MT: What should parents of U-M student-athletes know about how the University supports their children?

JG: Student-athletes can learn so much from those who have already walked the walk. Even classmates a year or two ahead can be remarkably helpful. But if there are significant sleep disturbances, disabling anxiety, depression, any thoughts of ever not wanting to go on living, they need to seek an additional kind of help, from those who are experts in dealing with these problems, but who also understand athletes. U-M has an abundance of these resources. The Depression Center and Athletes Connected and the counseling team in the Department of Athletics do understand. And they know how to help. Remember, it is a sign of strength, not weakness, to get help.

MT: Let’s talk about John Bacon’s book, Playing Hurt,  and how it illuminates these issues through the life of late broadcaster John Saunders.

JG: John eloquently used John Saunders’ life story to illustrate that many — perhaps the majority — of players are bringing a great deal of stress, trauma, family conflict, and interpersonal turmoil as they enter college. This background gets confounded with the glory of athletics, even when things are going well. Of course there are the triumphs, but there are the traumas too.

In John Saunders’ life, his traumas, and his sometimes-misguided efforts to treat them, were complicated further by an array of injuries, which led to full-fledged depression. But as John Bacon wonderfully points out, [Saunders] managed to discover that it is a sign of real strength to talk and turn to family and friends, and if that is not enough, to promptly turn to experts to get the help needed.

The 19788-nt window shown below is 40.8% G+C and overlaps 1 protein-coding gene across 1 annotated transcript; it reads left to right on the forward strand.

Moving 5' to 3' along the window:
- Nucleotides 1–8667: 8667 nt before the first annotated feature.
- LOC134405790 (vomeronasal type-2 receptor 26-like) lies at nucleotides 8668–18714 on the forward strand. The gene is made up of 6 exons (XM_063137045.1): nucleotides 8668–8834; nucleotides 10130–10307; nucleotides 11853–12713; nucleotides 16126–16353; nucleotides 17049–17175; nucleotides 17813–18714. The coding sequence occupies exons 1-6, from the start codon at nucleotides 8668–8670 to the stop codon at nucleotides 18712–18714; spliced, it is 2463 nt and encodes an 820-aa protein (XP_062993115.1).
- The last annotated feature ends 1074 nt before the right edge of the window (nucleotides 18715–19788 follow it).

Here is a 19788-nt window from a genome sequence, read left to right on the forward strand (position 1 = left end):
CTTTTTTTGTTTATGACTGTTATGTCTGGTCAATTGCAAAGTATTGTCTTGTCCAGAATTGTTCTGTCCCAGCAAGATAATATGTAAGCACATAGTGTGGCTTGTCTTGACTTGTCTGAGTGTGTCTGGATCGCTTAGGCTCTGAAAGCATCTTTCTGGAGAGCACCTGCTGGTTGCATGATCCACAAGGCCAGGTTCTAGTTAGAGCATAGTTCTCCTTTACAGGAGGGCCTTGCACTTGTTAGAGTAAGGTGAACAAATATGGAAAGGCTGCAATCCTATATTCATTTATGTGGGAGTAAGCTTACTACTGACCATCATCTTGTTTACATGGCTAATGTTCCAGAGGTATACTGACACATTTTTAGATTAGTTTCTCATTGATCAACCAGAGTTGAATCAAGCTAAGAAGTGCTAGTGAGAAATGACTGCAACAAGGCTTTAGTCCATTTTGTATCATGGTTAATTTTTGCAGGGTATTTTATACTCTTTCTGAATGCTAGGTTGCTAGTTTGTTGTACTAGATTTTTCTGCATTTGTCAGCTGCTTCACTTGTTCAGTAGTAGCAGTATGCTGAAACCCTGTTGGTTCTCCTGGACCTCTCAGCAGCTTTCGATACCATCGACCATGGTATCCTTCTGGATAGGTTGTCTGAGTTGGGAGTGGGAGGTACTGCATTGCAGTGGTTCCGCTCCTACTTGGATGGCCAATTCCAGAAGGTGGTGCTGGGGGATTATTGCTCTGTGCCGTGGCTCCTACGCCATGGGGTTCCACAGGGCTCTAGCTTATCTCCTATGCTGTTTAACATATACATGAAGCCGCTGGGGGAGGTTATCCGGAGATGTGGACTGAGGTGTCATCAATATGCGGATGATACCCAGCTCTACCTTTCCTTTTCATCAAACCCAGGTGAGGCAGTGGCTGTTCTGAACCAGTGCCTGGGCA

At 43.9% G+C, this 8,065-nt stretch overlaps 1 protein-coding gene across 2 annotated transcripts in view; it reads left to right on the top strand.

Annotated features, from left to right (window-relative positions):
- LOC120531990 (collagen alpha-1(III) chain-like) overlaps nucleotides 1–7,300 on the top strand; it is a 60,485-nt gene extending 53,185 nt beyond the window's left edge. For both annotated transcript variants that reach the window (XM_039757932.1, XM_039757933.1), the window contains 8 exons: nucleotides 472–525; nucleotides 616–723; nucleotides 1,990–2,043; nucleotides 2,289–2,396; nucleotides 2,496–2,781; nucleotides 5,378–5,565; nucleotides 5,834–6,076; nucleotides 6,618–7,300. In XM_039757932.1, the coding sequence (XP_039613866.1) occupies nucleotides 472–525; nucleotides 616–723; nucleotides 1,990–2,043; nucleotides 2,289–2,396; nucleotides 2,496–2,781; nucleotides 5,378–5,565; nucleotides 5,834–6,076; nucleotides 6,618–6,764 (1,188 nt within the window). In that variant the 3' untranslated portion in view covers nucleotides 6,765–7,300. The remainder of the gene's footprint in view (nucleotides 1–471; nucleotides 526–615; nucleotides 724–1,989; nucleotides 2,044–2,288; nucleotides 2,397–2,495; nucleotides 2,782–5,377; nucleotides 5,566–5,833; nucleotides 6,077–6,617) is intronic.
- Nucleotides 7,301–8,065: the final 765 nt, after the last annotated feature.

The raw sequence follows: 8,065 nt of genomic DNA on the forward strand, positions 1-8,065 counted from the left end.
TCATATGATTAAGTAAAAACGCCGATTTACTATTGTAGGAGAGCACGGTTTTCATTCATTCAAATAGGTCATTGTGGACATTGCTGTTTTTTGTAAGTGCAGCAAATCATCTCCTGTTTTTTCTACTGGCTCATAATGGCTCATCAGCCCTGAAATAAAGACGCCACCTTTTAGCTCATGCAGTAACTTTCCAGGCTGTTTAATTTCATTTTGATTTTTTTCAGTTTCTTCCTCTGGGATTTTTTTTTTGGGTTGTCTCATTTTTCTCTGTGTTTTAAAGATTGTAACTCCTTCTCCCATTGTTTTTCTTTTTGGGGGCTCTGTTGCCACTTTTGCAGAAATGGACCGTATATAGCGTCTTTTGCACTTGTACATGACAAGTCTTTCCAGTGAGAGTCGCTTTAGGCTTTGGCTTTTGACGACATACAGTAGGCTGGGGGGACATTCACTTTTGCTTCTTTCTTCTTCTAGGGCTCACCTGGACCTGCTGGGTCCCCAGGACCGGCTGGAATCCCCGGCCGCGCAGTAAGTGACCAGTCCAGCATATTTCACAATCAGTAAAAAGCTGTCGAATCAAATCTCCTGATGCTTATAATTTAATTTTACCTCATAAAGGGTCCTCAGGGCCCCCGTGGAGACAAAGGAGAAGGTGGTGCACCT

Not only does this illustrate real courage, it can be lifesaving. And it serves as a role model for the new generation of student- and professional athletes. When a student-athlete, a former student-athlete, a pro athlete, or a retired pro athlete seeks help, she or he instantly can become a vocal testament to society. That is how one not only gets better, but stays better.
 
 
In addition to his role as executive director at U-M’s Comprehensive Depression Center, Greden also is the Rachel Upjohn Professor of Psychiatry and Clinical Neurosciences; research professor, molecular and behavioral neurosciences; and founding chair of the National Network of Depression Centers. He also is chair emeritus of U-M’s Department of Psychiatry.

(Top image: Michigan Photography.)

Deborah Holdship

Deborah Holdship